Asset Integrity Management: Keeping confidence in your facility’s assets
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Asset Integrity Management: Keeping confidence in your facility’s assets

10 Jun 2021 (Last Updated June 10th, 2021 10:00)

Sponsored by Crystalise Sponsored by Visit Company
Asset Integrity Management: Keeping confidence in your facility’s assets

Asset integrity is the confidence you have in your asset to meet its safety, environmental, reliability and functional requirements at any stage of its service life. These requirements are what stakeholders expect from that particular asset to deliver value without harming people or the environment.

Stakeholders are not only the owners of the asset, but also operators and maintainers, shareholders and regulators etc, as well as sustainability agreements. ISO 55000 provides an overview of asset management, its principles and terminology, as well as the expected benefits from adopting asset management.

But how can asset management best be achieved, especially at facilities with multiple assets at different stages of their service life? This is where Crystalise comes in, offering services that enhance an asset’s availability and reliability, reduce operational risks, and meet or exceed sustainability expectations.

According to Dr Phillip Tirabosco, principal consultant at Crystalise: “What Crystalise can do is assess the condition of the asset by analysing the data and physically examining the conditions to put together a picture of where you’re at in terms of the asset maturity. As we all know, everything declines over time. You may start up with something that meets or exceeds your expectation, but over time, ageing, defects, mismanagement or incorrect maintenance will cause a decline in your level of performance, whether its performance in terms of output (your cost expectation) or in terms of the level of risk you’re operating at.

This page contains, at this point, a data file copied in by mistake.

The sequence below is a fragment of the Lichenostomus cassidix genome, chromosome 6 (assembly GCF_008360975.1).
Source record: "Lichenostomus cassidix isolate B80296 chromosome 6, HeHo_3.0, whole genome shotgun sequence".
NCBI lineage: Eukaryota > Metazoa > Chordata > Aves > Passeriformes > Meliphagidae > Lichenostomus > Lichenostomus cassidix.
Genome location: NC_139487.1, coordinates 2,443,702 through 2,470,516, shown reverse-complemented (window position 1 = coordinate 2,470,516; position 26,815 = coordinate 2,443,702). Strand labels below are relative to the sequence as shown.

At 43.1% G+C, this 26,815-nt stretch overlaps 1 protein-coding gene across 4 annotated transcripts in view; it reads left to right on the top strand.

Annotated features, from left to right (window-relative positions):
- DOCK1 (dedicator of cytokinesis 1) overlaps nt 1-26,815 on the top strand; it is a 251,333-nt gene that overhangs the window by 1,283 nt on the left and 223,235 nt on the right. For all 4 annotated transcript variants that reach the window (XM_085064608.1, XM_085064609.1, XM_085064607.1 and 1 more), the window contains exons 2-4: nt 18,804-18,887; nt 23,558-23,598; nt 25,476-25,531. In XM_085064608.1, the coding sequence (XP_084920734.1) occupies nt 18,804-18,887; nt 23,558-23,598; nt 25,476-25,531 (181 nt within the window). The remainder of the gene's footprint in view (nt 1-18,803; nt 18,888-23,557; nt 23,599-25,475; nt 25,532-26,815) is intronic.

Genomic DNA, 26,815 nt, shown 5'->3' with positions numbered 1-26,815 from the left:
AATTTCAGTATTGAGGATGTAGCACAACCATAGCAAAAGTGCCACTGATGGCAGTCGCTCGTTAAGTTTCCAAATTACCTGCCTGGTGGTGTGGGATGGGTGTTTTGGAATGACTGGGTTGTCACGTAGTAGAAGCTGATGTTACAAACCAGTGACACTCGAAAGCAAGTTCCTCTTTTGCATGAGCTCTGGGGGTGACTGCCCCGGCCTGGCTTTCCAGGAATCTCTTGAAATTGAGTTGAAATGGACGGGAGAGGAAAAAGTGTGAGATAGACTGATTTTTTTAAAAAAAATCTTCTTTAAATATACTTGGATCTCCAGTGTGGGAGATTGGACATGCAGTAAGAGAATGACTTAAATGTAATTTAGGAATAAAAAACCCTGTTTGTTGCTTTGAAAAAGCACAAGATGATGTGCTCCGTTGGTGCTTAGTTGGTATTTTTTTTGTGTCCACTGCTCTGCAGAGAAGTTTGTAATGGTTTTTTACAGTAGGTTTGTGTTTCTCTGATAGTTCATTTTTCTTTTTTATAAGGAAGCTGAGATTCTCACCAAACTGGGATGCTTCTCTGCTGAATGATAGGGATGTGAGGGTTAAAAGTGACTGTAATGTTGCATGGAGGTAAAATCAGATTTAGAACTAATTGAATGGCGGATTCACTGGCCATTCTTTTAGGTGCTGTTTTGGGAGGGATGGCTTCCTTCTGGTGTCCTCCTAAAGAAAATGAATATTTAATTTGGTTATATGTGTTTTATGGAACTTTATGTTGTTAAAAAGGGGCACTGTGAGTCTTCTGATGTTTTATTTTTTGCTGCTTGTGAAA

“If something does go wrong and it’s an integrity issue, then the organisation and internal stakeholders could be responsible for that damage or mishap, or if they can’t demonstrate that they were managing the integrity of the asset. Crystalise provides that independent assessment to determine what’s an acceptable level of risk or what appropriate mitigations need to be put in place where integrity has been lost, is in decline or is it at an unacceptable level.”

By providing these assessments Crystalise enables stakeholders to demonstrate that they are managing their asset so that risk is as low as reasonably practicable (ALARP). Studies have shown that between 50-60% of maintenance activities include inspection to ensure that they are at a level of integrity that is suitable for the continued operations and defects that could result in future failures of equipment are identified

“We tell customers that 60% of your ongoing maintenance costs could be inspections, the level of inspection you need to do is equivalent to how much confidence you have in the integrity of your existing asset,” Tirabosco adds.

Regulators demand that companies, particularly those in hazardous industries, can demonstrate that they have integrity. Too often, accidents at major facilities impact the whole community, so integrity is a critical part of sustainable business practices. Ongoing management and assessment is vital for the continued operations of a facility, especially when expanding and adding to old facilities.

“You need to understand your new investment is being supported by ageing equipment,” Tirabosco explains. “Have they got sufficient integrity to maximise your investment over the long term. Integrity management is not only about your current condition, it’s about helping you assess long-term conditions.

“A classic example of understanding integrity in terms of infrastructure is your water pipes underground. These may be pipes that are 100 years old that are still working, but when they do fail you’ve got a massive loss of water, which has been known to take sections of roads. Managing the integrity of large spatial assets requires detail, model systems, data analytics and a clear way of making appropriate decisions in terms of which line has sufficient integrity and which line should we be replacing or doing work on, particularly when those types of assets aren’t easily accessible.

“With Crystalise, we’ve developed models and work with experienced engineers that can review equipment to provide an independent assessment of your equipment and then identify ongoing deterioration and what needs to be done to keep a level of integrity that is fit for purpose to meet all stakeholder requirements.”

For more information about Crystalise and the services that they provide, visit their website.

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